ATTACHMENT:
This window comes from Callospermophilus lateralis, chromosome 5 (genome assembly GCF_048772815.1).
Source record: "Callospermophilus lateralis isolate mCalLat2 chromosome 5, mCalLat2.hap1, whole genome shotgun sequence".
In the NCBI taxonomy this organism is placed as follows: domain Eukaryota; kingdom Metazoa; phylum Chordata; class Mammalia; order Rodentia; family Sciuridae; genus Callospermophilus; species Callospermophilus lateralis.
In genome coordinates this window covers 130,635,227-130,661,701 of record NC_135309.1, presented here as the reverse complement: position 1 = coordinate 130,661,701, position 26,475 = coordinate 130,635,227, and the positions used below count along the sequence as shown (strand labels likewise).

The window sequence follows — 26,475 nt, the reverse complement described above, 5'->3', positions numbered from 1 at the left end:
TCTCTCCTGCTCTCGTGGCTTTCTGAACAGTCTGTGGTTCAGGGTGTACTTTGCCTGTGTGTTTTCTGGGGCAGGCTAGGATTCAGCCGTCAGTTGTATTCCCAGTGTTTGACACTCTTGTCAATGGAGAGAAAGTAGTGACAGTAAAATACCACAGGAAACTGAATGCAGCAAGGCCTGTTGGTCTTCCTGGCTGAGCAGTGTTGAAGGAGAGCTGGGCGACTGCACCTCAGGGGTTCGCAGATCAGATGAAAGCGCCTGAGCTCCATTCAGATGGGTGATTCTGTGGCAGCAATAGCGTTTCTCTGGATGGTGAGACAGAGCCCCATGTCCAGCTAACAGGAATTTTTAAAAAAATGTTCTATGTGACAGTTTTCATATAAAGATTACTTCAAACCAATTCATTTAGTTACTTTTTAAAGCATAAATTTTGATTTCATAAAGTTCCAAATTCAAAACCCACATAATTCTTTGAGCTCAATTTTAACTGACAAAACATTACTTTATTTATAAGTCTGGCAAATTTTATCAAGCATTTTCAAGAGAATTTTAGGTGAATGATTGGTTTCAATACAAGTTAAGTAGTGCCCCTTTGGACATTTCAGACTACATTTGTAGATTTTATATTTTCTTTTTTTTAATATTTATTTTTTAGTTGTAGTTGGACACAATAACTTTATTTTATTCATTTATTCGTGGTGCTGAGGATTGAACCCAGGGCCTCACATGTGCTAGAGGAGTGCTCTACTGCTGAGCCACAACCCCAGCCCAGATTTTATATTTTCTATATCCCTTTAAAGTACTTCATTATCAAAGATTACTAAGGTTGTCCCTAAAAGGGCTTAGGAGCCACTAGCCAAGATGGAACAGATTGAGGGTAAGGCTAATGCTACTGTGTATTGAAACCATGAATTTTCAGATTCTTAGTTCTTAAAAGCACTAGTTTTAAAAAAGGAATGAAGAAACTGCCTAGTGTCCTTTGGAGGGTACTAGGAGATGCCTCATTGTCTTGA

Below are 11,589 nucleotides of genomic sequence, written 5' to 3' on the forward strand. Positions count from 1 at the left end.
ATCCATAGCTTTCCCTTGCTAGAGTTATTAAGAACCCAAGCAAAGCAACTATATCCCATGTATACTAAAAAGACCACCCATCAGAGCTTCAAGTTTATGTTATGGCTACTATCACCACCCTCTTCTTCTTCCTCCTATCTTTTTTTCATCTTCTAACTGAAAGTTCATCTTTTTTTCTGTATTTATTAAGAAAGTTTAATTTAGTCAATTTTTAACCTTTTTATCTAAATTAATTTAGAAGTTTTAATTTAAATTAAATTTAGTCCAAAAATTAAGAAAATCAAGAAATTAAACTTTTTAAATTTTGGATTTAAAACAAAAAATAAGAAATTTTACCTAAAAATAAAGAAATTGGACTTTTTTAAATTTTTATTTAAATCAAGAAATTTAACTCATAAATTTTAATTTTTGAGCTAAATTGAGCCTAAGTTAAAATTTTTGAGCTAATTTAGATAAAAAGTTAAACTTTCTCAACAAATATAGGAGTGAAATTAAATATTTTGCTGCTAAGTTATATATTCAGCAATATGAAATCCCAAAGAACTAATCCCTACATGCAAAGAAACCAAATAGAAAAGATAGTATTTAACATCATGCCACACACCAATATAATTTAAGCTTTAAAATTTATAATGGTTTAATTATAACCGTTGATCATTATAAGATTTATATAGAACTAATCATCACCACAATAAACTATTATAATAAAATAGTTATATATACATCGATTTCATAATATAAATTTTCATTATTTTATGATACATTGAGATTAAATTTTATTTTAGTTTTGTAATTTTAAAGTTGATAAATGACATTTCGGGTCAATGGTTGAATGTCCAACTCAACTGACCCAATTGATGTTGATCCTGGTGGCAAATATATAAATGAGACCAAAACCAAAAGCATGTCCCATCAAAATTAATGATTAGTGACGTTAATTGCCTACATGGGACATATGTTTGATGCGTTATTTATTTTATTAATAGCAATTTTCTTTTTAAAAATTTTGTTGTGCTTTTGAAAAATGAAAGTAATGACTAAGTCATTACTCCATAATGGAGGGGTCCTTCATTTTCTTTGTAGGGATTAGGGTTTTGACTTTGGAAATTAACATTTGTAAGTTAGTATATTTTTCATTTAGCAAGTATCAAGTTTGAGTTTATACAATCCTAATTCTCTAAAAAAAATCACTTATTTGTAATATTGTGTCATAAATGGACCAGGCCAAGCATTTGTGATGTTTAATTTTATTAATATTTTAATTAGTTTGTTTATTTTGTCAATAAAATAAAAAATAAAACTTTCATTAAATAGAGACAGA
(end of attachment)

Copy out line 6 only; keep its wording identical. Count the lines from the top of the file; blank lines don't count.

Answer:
TCTCTCCTGCTCTCGTGGCTTTCTGAACAGTCTGTGGTTCAGGGTGTACTTTGCCTGTGTGTTTTCTGGGGCAGGCTAGGATTCAGCCGTCAGTTGTATTCCCAGTGTTTGACACTCTTGTCAATGGAGAGAAAGTAGTGACAGTAAAATACCACAGGAAACTGAATGCAGCAAGGCCTGTTGGTCTTCCTGGCTGAGCAGTGTTGAAGGAGAGCTGGGCGACTGCACCTCAGGGGTTCGCAGATCAGATGAAAGCGCCTGAGCTCCATTCAGATGGGTGATTCTGTGGCAGCAATAGCGTTTCTCTGGATGGTGAGACAGAGCCCCATGTCCAGCTAACAGGAATTTTTAAAAAAATGTTCTATGTGACAGTTTTCATATAAAGATTACTTCAAACCAATTCATTTAGTTACTTTTTAAAGCATAAATTTTGATTTCATAAAGTTCCAAATTCAAAACCCACATAATTCTTTGAGCTCAATTTTAACTGACAAAACATTACTTTATTTATAAGTCTGGCAAATTTTATCAAGCATTTTCAAGAGAATTTTAGGTGAATGATTGGTTTCAATACAAGTTAAGTAGTGCCCCTTTGGACATTTCAGACTACATTTGTAGATTTTATATTTTCTTTTTTTTAATATTTATTTTTTAGTTGTAGTTGGACACAATAACTTTATTTTATTCATTTATTCGTGGTGCTGAGGATTGAACCCAGGGCCTCACATGTGCTAGAGGAGTGCTCTACTGCTGAGCCACAACCCCAGCCCAGATTTTATATTTTCTATATCCCTTTAAAGTACTTCATTATCAAAGATTACTAAGGTTGTCCCTAAAAGGGCTTAGGAGCCACTAGCCAAGATGGAACAGATTGAGGGTAAGGCTAATGCTACTGTGTATTGAAACCATGAATTTTCAGATTCTTAGTTCTTAAAAGCACTAGTTTTAAAAAAGGAATGAAGAAACTGCCTAGTGTCCTTTGGAGGGTACTAGGAGATGCCTCATTGTCTTGA